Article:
Step Two: The Drawing
Ken Tolmie works from photographs. The paintings in his Window Series are composites made from many photographs, which reveal details of the scene from several different angles. This use of multiple perspectives recalls the Cubist technique of representing a three-dimensional object on a flat plane. However, the artist generates the initial drawing from a single photograph of the entire scene.
The drawing, done in HB pencil, serves as a map for the painting: it provides the outline of the elements that compose the picture, and establishes their relationship to one another. This is a crucial and technically demanding stage: the artist requires a high degree of draughtsmanship, but also the ability to abstract a given detail from the whole composition — in effect, to perceive the object as pure shape without being distracted by what he knows the object to be. Drawing is not a matter of reproducing the lines found in nature, says Tolmie, because there are no lines in nature. What the eye perceives as lines are just boundaries between light and dark. When I make a drawing, I have to decide where those boundaries are, and the placement of them is always to some extent arbitrary.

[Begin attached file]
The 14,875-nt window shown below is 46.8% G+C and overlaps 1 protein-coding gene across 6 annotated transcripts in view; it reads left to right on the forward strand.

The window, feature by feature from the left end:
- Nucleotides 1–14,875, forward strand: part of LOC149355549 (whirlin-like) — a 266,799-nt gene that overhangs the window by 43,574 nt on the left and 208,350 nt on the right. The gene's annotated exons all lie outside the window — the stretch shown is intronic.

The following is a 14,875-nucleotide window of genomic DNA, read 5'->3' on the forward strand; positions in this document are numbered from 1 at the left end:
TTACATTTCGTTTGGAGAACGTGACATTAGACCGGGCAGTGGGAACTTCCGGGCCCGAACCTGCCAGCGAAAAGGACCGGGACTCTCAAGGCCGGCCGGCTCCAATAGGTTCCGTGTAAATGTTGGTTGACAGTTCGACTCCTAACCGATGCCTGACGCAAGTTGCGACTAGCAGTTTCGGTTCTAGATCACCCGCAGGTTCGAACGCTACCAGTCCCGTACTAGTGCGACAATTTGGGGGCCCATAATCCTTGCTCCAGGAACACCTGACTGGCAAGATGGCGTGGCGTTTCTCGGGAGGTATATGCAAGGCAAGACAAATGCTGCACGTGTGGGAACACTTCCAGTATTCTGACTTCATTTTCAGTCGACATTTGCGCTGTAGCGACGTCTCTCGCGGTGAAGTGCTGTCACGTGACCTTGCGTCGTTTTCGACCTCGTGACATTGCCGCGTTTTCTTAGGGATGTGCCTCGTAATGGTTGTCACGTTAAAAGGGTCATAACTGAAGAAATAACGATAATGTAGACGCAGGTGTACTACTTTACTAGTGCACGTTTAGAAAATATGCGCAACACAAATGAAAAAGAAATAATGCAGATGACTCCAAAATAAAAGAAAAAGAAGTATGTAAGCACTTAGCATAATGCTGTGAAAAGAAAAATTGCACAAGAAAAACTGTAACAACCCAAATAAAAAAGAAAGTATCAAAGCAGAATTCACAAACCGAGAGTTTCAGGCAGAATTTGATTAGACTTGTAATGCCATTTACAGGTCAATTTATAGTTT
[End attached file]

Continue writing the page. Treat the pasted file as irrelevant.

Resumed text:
To locate these arbitrary boundaries, Tolmie frequently refers to negatives. A photograph contains a lot of distracting information about colour, detail, perspective and so forth; its easy to become enslaved to the photograph. Working from the negative allows me to ignore all of this information and concentrate purely on the outline: often I cant even identify the object Im drawing, so the object has no control over my drawing. Although I work from photographs, I try to free myself from the photographic, and hence from the literary.